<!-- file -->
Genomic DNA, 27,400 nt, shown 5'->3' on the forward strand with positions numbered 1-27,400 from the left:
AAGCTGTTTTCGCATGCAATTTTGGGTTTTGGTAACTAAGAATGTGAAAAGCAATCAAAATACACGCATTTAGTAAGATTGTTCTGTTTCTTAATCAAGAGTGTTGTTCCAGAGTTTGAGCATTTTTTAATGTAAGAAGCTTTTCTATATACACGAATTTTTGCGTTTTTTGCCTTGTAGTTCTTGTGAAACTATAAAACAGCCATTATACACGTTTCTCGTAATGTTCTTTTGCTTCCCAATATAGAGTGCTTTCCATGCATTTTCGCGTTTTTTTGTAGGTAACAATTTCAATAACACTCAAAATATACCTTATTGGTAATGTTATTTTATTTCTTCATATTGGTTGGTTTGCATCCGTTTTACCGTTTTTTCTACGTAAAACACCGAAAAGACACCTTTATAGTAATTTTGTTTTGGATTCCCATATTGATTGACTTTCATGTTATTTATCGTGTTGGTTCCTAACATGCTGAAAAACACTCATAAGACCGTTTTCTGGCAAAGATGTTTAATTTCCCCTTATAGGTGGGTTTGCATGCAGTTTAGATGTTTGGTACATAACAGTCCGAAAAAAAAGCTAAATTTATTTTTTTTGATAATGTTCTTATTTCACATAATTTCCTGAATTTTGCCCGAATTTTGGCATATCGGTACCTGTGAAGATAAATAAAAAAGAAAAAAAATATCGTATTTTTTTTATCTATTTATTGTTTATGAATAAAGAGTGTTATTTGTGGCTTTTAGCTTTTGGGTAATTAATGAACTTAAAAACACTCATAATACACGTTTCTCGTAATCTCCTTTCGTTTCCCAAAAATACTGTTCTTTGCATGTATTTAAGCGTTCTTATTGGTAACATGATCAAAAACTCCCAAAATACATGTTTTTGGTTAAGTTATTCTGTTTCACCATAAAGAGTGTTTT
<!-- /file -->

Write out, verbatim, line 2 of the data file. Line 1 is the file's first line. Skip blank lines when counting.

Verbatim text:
AAGCTGTTTTCGCATGCAATTTTGGGTTTTGGTAACTAAGAATGTGAAAAGCAATCAAAATACACGCATTTAGTAAGATTGTTCTGTTTCTTAATCAAGAGTGTTGTTCCAGAGTTTGAGCATTTTTTAATGTAAGAAGCTTTTCTATATACACGAATTTTTGCGTTTTTTGCCTTGTAGTTCTTGTGAAACTATAAAACAGCCATTATACACGTTTCTCGTAATGTTCTTTTGCTTCCCAATATAGAGTGCTTTCCATGCATTTTCGCGTTTTTTTGTAGGTAACAATTTCAATAACACTCAAAATATACCTTATTGGTAATGTTATTTTATTTCTTCATATTGGTTGGTTTGCATCCGTTTTACCGTTTTTTCTACGTAAAACACCGAAAAGACACCTTTATAGTAATTTTGTTTTGGATTCCCATATTGATTGACTTTCATGTTATTTATCGTGTTGGTTCCTAACATGCTGAAAAACACTCATAAGACCGTTTTCTGGCAAAGATGTTTAATTTCCCCTTATAGGTGGGTTTGCATGCAGTTTAGATGTTTGGTACATAACAGTCCGAAAAAAAAGCTAAATTTATTTTTTTTGATAATGTTCTTATTTCACATAATTTCCTGAATTTTGCCCGAATTTTGGCATATCGGTACCTGTGAAGATAAATAAAAAAGAAAAAAAATATCGTATTTTTTTTATCTATTTATTGTTTATGAATAAAGAGTGTTATTTGTGGCTTTTAGCTTTTGGGTAATTAATGAACTTAAAAACACTCATAATACACGTTTCTCGTAATCTCCTTTCGTTTCCCAAAAATACTGTTCTTTGCATGTATTTAAGCGTTCTTATTGGTAACATGATCAAAAACTCCCAAAATACATGTTTTTGGTTAAGTTATTCTGTTTCACCATAAAGAGTGTTTT